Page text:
As the litany of the rats’ attempt to pursue happiness implies, each time he tries to fulfill the promise offered, he is betrayed by the ultimate emptiness of the promise. He believes consumerism will lead him to enjoyment, but he merely ends biting his fellow rats over a big screen television. He believes that the car will offer him the freedom and success of the car ads, but the traffic of the city defeats that possibility and the liquor he embraces as the film nears its end merely symbolizes his desperation. The cycle of consumerism and misery the rat is confined by is symbolized by the images of entrapment, such as the maze of ads, the claustrophobia of the commuter train, the anger of the confining angry crowds on black Friday, but the rats’ misery becomes more apparent when he resorts to alcohol and ultimately drugs. The prescription medications, we learn in the film, do not remove the cause of his misery, but rather mask it with yet another portrayal of happiness: the Disney castle of fantasy. This fantasy does not endure, and before long the rat falls into the street with other destitute rats. There a chance hundred dollar bill, with its similar promise of ultimate happiness, leads him to the terrible image of an office job. The rat trap clamps down on his neck as he reaches for money and his unending misery—which has been implied by his pursuit of consumer goods—is assured as he types with a million others.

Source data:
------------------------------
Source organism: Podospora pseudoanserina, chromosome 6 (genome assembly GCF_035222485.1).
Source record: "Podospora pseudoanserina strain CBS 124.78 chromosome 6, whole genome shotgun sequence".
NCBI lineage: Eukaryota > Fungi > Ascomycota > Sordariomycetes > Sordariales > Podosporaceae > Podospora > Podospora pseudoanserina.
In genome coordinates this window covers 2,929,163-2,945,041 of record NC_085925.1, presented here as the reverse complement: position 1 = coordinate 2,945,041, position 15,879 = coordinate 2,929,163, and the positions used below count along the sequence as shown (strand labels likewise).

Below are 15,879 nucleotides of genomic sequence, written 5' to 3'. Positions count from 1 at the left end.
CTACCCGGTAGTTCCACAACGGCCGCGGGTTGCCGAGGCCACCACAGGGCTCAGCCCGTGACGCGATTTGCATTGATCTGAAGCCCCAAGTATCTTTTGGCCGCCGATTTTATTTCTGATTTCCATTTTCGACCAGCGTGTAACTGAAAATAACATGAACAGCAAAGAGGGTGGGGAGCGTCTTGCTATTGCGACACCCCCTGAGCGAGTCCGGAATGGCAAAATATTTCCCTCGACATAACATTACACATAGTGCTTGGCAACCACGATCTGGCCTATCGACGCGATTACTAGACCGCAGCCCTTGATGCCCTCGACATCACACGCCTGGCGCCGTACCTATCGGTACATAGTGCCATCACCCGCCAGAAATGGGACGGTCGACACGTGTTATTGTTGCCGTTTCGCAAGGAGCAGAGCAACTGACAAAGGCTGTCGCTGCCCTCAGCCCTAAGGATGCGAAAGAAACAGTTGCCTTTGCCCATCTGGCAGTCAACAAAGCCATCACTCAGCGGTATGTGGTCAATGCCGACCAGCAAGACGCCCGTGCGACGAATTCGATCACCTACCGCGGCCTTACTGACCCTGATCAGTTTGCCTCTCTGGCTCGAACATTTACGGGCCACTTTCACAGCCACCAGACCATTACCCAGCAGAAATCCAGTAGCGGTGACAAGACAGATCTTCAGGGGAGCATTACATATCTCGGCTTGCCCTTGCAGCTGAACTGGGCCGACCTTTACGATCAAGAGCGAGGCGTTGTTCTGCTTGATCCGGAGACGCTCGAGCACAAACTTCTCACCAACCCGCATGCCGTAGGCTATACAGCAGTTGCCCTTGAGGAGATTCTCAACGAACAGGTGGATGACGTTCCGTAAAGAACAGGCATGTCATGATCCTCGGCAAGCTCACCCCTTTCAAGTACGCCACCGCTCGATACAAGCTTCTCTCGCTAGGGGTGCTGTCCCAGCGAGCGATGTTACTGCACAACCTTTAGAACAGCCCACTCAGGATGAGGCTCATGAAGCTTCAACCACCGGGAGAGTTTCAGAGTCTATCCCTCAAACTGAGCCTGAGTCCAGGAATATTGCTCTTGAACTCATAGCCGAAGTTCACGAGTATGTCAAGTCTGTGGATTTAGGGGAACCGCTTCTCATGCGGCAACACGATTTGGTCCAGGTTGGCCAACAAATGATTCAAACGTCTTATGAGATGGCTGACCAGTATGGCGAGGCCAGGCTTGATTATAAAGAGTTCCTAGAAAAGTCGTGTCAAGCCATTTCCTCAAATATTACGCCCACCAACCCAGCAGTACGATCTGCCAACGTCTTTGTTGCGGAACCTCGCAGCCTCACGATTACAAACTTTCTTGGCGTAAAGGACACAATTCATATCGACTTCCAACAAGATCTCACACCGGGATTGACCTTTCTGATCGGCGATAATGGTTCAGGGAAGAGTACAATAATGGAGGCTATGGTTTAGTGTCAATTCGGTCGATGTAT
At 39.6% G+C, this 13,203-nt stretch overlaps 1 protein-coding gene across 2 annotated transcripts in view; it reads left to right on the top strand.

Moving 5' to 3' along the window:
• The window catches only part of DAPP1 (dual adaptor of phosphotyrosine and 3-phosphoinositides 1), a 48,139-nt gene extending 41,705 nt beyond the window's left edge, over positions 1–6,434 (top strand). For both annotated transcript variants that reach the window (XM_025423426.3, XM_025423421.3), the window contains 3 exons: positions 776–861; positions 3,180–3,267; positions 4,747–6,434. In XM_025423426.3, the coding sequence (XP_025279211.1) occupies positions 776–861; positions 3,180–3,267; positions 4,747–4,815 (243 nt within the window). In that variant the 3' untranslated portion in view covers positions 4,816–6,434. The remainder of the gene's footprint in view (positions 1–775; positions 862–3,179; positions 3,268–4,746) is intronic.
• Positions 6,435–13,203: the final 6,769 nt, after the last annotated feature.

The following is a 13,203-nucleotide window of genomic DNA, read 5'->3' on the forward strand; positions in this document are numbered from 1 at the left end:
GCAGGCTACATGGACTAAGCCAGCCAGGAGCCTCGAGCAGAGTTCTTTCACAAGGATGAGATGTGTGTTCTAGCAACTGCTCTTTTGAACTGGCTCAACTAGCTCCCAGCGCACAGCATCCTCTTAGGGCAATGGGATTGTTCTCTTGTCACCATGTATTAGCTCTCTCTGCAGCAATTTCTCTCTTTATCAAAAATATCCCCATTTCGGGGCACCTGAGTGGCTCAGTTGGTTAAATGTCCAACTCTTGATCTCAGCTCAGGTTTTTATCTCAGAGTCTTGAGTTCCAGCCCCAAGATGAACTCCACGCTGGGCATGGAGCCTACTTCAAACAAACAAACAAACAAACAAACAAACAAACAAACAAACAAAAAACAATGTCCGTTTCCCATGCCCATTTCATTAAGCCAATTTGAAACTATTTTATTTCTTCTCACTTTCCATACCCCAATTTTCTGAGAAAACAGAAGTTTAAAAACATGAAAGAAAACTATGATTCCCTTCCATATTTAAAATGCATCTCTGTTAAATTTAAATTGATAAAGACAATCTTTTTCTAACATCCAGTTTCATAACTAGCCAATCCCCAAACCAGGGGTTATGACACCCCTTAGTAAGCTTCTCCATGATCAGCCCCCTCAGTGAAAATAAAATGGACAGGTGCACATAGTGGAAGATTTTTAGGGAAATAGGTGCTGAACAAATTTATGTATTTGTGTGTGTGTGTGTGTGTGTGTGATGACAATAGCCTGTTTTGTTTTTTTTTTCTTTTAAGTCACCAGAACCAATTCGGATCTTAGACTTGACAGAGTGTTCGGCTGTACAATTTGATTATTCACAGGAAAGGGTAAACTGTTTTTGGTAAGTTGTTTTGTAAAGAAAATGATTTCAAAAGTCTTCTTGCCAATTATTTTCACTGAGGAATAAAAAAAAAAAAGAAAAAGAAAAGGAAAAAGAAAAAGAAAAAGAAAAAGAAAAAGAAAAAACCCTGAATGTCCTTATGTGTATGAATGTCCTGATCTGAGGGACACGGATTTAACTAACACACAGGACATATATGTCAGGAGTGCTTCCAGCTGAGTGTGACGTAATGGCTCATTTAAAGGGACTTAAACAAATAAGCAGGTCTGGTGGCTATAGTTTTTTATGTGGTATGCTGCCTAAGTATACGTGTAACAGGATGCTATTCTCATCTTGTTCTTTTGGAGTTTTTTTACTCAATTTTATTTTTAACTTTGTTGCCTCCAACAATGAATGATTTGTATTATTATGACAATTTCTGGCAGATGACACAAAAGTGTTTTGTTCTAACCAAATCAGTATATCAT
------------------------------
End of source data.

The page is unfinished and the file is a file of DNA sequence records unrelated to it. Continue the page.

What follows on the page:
Although Cutts’ rat seems to be happy enough as the film starts—in that he is free to pursue what he wishes—his chase after the consumer goods from the ads which promise happiness merely ensures that he will be trapped chasing after money and the trash that money can buy. Ultimately, he is as trapped as all the other rats in a cycle of buying, throwing away, and suffering for money. Although Cutts does not offer an alternative to the promised lifestyle of our society, his unflinching portrayal does little to make rampant consumerism look inviting. Instead he offers the argument that consumerism is a trap into which we willingly walk and will lead us to misery.

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Losing the Brakes

I was in rush hour traffic outside Lévis, Quebec recently when the driver in front of me slammed on his or her brakes. I knew I had a weak brake line but I found out exactly how corroded it was when I pressed my brake pedal, the car slowed, and then the pedal dropped to the floor and I knew my brakes were gone.